Reducing battery charging ripple, Winding a high current choke?

Discussion in 'General Electronics Chat' started by Dyslexicbloke, May 7, 2011.

  1. Dyslexicbloke

    Thread Starter Active Member

    Sep 4, 2010
    Hi folks,
    I am using an inverter-based welder as a battery charger. I have control of the output so can control the current and thus the charging voltage of my AGM cells but I am concerned about ac ripple on the pack which is at about 17KHz

    The 400AH pack needs to be current limited until it reaches sufficient terminal voltage to manage its own float charge after that I am controlling the output of the welder to maintain an acceptable float voltage.
    My question to twofold ….

    How much ripple is acceptable?
    Without any modification the ripple at 55A was about 800mV, I added a choke that I made from an 80mm torriod core with 20 turns of 6mm tri-rated on it. This reduced the ripple to 300mV but also got quite warm in the process.

    Will doubling the sqr area of the wire and doubling the number of turns, which would be stacked and therefore further from the core, give me half the ripple and reduce the heat disipated.

    I will happily buy some heavy enamel wire but don’t want to spend money on something that isn’t going to work..

    Any and all input will be gratefully accepted.
  2. marshallf3

    Well-Known Member

    Jul 26, 2010
    Personally I wouldn't worry about it for two reasons:

    1) Batteries themselves serve as huge filter caps effectively reducing the ripple.

    2) It's actually good to have a little ripple in a battery charger - at least a lead-acid celled one - since the ripple current helps to dislodge the hydrogen bubbles that build up on the plates and insulate that area. That's the reason that when I'm charging a regular battery - especially a motorcycle battery you can actually see the accumulation of bubble in - I tend to jostle the battery a bit every half hour or so to help obtain a more even charge distribution over the plates.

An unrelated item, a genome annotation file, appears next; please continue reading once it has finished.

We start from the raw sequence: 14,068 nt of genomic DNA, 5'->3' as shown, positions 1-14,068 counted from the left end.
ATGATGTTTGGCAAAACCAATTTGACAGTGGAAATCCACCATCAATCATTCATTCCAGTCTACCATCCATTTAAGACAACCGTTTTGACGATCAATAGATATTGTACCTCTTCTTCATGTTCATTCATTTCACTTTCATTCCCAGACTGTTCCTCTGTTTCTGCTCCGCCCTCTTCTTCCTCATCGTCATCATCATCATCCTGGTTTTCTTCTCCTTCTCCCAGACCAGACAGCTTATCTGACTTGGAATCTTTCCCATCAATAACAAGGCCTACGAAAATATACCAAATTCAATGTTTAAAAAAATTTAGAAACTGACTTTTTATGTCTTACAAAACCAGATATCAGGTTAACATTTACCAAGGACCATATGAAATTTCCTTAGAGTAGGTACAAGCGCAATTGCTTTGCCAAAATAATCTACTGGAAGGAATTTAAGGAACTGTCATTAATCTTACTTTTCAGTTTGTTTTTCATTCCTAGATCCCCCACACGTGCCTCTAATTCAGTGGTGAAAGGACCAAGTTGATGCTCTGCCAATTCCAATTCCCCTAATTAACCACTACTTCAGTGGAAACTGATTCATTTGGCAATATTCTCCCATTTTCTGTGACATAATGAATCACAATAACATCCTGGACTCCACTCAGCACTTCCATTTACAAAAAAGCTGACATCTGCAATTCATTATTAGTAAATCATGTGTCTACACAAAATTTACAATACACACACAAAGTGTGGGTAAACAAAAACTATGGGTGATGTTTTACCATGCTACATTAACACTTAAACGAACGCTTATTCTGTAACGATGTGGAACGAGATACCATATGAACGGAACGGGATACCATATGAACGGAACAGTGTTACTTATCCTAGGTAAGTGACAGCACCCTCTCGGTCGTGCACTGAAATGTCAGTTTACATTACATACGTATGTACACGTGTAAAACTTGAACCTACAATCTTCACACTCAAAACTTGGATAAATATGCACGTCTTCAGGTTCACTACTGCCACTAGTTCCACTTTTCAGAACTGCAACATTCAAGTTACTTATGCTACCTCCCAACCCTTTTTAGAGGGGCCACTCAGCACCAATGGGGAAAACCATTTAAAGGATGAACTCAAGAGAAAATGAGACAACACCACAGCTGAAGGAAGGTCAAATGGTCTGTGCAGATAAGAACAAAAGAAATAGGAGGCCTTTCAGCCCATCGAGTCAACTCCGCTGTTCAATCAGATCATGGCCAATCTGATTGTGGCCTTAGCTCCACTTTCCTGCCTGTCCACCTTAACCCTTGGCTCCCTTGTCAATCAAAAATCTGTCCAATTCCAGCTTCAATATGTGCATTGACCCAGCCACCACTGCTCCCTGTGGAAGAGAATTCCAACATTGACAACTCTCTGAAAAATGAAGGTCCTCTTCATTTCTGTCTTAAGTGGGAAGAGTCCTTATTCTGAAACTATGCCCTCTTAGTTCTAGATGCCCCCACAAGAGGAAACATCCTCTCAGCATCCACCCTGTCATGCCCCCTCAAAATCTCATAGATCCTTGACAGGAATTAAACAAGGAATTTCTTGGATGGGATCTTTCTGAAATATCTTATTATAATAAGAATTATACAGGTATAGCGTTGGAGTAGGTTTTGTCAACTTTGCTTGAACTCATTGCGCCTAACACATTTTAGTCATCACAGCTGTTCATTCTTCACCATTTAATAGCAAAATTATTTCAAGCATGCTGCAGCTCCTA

3. Dyslexicbloke

    Thread Starter Active Member

    Sep 4, 2010
    Yep that all makes sense and the big cap analogy is definatly what I am seeing but I have AGM's ... so no bubbles and the measured ripple is with the bats connected and charging.

    It was 800mV, I added a choke I wound on on old torriod core and got it down to 300mV
    Both readings were taken at a chargeing current of 55A

    The ripple I have now is just within the minimum and maximum recomended float voltage range which puts it well below the absolute charging voltage which is effecivly the gasing voltage.
    Obviously if you gas an AGM you will kill it due to water loss that cant be replenished.

    My gut tells me that a controlled ripple might actually be benificial, disloging sulphates and the like, but with a big pack that I cant aford to replace, its a huge chance to take if I am wrong.

    Somwhat unhelpfully the manufaturers simply recomend their chargers ... Go Exide!
    Like I can afford one of those for my second hand cells which the origional owners changed to keep their insurers happy.

    I wish I knew more about battery chemestry ....
    Last edited: May 8, 2011
  4. Kermit2

    AAC Fanatic!

    Feb 5, 2010
    Gel cells DO gas if over charged, but the process only creates 'bubbles' in the gel and thereby removes that portion of the plates from any charge or discharge activity. Effectively reduces the capacity of the battery in other words. It might not be noticeable at first but over time the effect builds with the increased formation of more bubbles. Since the plate area is slowly being reduced by this process, the remainder of the active plate area will see an increase in current flow, which will cause further increase in bubble formation. It becomes worse as more and more plate area is removed from activity and the remaining plate area is subjected to ever increased current flow density due to this effect.